King Mswati III, the absolute monarch of Swaziland / eSwatini, has appointed seventeen members of his own family to the kingdom’s two most influential advisory committees.
This is in addition to the eight members of the Royal Family he previously appointed to the Swazi Senate and six to the House of Assembly.
The announcement of the appointments was made in a statement from the King’s Office.
King Mswati appointed 10 princes and princesses to the 23-member Liqoqo, a supreme traditional advisory body which is also known as the Swazi National Council Standing Committee. This group rules on matters relating to Swazi traditional law and customs.
Democratic Republic of Congo
As many as 150 people are missing after a passenger boat sank on Lake Kivu in eastern Democratic Republic of Congo, President Felix Tshisekedi said.
The disaster happened Monday evening, but details of the incident were only just emerging Wednesday.
President Tshisekedi said he was “very saddened” by the news and extended his condolences to the families of the missing.
“I am very saddened by the shipwreck of a pirogue on (Monday) April 15 on Lake Kivu. The provisional toll is 150 people missing,” Tshisekedi said on his official Twitter account.
Following on from a fact-finding mission to DRC this week, UNICEF Executive Director Henrietta Fore and the UN’s top Humanitarian Affairs official (OCHA), Mark Lowcock, said the funds were urgently needed to meet the needs of children, families and vulnerable communities, including people with disabilities.
“The relatively peaceful political transition taking place in the Democratic Republic of the Congo is an opportunity that we must seize on,” the top officials said in a statement, referring to the first peaceful transfer of power following elections on 30 December.
“We can beat back the massive and protracted humanitarian crisis. But we urgently need donors to provide further generous funding as needs continue to outpace resources,” said Mr. Lowcock, adding that the DRC needs sustained international engagement to create the conditions for peace, security and long-term development.
The US military conducted an airstrike Sunday that killed Abdulhakim Dhuqub, a high ranking ISIS-Somalia official.
US Africa Command, which oversees US military operations on the continent, said in a statement Monday that the strike targeted a vehicle near Xiriiro, Bari Region.
The statement refers to Dhuqub as the terror affiliate’s “second in command,” saying he “was responsible for the daily operations of the extremist group, attack planning, and resource procurement.”
ISIS’ Somalia branch is a relatively small affiliate of the terror group, commanding fewer than 150 fighters according to US defense officials. It is much smaller than the al Qaeda affiliated Al-Shabaab militant group which commands more than 5,000.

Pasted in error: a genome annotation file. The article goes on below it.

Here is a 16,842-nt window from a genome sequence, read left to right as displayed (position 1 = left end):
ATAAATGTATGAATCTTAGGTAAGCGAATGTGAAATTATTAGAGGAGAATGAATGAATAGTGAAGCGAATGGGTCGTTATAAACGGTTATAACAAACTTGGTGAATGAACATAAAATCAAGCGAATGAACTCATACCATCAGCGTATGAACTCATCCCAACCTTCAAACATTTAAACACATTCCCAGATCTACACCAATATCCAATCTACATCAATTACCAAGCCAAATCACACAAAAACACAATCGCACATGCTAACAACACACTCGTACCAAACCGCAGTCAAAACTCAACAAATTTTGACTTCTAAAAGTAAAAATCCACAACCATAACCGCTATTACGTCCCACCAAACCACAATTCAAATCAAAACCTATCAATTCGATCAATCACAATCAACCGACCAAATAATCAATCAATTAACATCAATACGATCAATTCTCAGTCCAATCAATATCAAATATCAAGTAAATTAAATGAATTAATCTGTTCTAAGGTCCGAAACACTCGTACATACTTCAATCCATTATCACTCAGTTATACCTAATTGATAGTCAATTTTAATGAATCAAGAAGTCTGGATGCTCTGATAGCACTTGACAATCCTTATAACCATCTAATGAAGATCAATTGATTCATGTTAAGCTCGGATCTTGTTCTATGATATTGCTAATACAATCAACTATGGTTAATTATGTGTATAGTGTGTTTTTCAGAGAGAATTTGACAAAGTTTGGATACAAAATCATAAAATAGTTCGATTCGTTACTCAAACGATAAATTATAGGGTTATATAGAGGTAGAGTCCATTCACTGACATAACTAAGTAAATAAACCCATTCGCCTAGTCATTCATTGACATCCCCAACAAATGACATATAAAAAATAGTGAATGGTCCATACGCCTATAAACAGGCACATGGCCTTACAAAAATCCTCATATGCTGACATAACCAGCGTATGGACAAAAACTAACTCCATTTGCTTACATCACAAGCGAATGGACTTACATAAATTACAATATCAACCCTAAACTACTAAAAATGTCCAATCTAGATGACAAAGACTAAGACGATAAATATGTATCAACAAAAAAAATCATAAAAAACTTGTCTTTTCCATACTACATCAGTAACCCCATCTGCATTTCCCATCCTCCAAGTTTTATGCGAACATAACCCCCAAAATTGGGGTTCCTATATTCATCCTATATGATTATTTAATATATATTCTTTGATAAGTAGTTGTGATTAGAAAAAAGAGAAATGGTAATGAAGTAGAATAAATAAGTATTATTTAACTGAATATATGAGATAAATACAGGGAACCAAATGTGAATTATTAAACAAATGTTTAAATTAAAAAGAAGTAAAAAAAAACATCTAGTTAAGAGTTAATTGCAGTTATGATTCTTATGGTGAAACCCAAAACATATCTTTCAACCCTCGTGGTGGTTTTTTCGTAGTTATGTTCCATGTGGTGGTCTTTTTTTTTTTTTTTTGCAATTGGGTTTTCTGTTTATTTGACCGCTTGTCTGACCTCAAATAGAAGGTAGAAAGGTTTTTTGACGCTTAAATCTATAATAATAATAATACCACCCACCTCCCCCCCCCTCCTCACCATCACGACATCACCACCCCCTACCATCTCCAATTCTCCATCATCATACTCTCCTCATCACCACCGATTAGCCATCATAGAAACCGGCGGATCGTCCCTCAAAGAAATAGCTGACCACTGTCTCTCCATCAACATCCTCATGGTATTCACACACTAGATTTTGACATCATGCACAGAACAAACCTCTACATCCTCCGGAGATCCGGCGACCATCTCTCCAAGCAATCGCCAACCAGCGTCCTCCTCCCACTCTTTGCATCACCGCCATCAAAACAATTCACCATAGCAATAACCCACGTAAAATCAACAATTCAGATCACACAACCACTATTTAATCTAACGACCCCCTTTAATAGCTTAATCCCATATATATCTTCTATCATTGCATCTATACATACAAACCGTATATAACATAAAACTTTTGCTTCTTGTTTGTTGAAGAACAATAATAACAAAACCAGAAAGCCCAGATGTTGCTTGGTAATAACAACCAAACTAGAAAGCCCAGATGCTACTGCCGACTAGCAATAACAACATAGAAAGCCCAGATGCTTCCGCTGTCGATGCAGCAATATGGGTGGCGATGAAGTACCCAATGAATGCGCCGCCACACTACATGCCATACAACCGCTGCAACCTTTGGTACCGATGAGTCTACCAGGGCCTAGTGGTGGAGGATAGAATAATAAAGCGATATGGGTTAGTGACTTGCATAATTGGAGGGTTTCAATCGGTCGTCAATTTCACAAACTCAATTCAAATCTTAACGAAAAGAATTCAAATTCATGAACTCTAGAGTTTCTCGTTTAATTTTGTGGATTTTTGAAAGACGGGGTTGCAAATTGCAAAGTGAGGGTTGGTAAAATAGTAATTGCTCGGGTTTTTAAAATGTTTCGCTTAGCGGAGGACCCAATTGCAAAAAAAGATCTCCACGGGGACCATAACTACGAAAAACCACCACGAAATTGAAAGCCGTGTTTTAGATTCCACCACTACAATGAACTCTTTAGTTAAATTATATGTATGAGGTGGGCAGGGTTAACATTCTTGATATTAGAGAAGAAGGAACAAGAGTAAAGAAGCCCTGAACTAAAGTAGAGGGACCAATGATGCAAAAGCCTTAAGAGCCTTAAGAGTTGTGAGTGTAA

This week President Donald Trump signed an executive order extending a presidential declaration of a national emergency concerning Somalia for another year, calling the Islamist insurgency plaguing that country an “unusual and extraordinary threat” to the US.
But even if that is the last extension of the declaration, US defense officials say the mission in the country is likely to take years to complete.
The fight there hinges on US Special Operations Forces being able to train an elite Somali army unit capable of defeating al Qaeda-linked militants on the ground. The commitment to the East African nation comes after the President has signaled a desire to reduce US troop levels across the globe and as the administration is in the process of withdrawing forces from Syria.
Central African Republic
Six armed groups (the UPC, MPC, RPRC, MLCJ, Anti-Balaka (Mokom faction) and the FPRC)* signed an important peace agreement Tuesday 9 April in Bria, in the Central African Republic (CAR), which is expected to put an end to more than six years of violent conflict in the eastern region of Haute-Kotto.
The Accord is the result of talks convened by the Centre for Humanitarian Dialogue (HD) between the groups from 1-9 April 2019 in Bria. It also marks the culmination of months of intensive local mediation efforts led by HD to bring an end to violence across the Haute-Kotto region. Repeated attacks by the groups in the area since 2013 have led to the loss of many lives, widespread destruction of property and the displacement of thousands of people. The violence has also increased the divide between the Christian and Muslim communities which has been instrumentalised by the armed groups.
The Bria Agreement builds on the Accord for Peace and Reconciliation in the CAR (APPR), which was signed on 6 February 2019 between the Government and fourteen armed groups, including the six Bria Agreement signatories.
Russia will send up to 30 military personnel to the Central African Republic as part of a UN mission to help stabilise the country, according to a decree signed by President Vladimir Putin on Monday.
The decree said the Russian contingent would include military observers, staff officers and military communications specialists.
Moscow has already sent military equipment to CAR and Russian instructors are on the ground helping train the country’s armed forces.
Deposed ex-Sudanese President Omar al-Bashir has been moved to Khartoum’s grim high-security Kobar prison from the presidential residence, family sources said on Wednesday, as military rulers announced steps to crack down on corruption.
Bashir, 75, had been detained under heavy guard in the presidential residence inside the compound that also houses the defence ministry, before being transferred to Kobar prison late on Tuesday, the sources said. He was being held in solitary confinement at Kobar, a prison source said.
Kobar, just north of central Khartoum adjacent to the Blue Nile river, housed thousands of political prisoners under Bashir’s nearly 30-year rule and is Sudan’s most notorious jail.
The Transitional Military Council in Sudan has arrested two brothers of ousted leader Omar al-Bashir. It is not known over exactly what charges they are being held.
A military spokesperson said the move was part of efforts to uproot symbols of the former regime. HE added that militia and armed groups loyal to Bashir had been brought under police or military control.
Bashir was arrested after his overthrow last week and transferred to prison custody earlier this week. The military is under pressure from protesters and the diplomatic community to hand over power to a civilian transition team.
Meanwhile, neighbouring South Sudan on Wednesday (April 17) offered to mediate in the crisis. The government has sent a delegation to Khartoum to meet interested parties.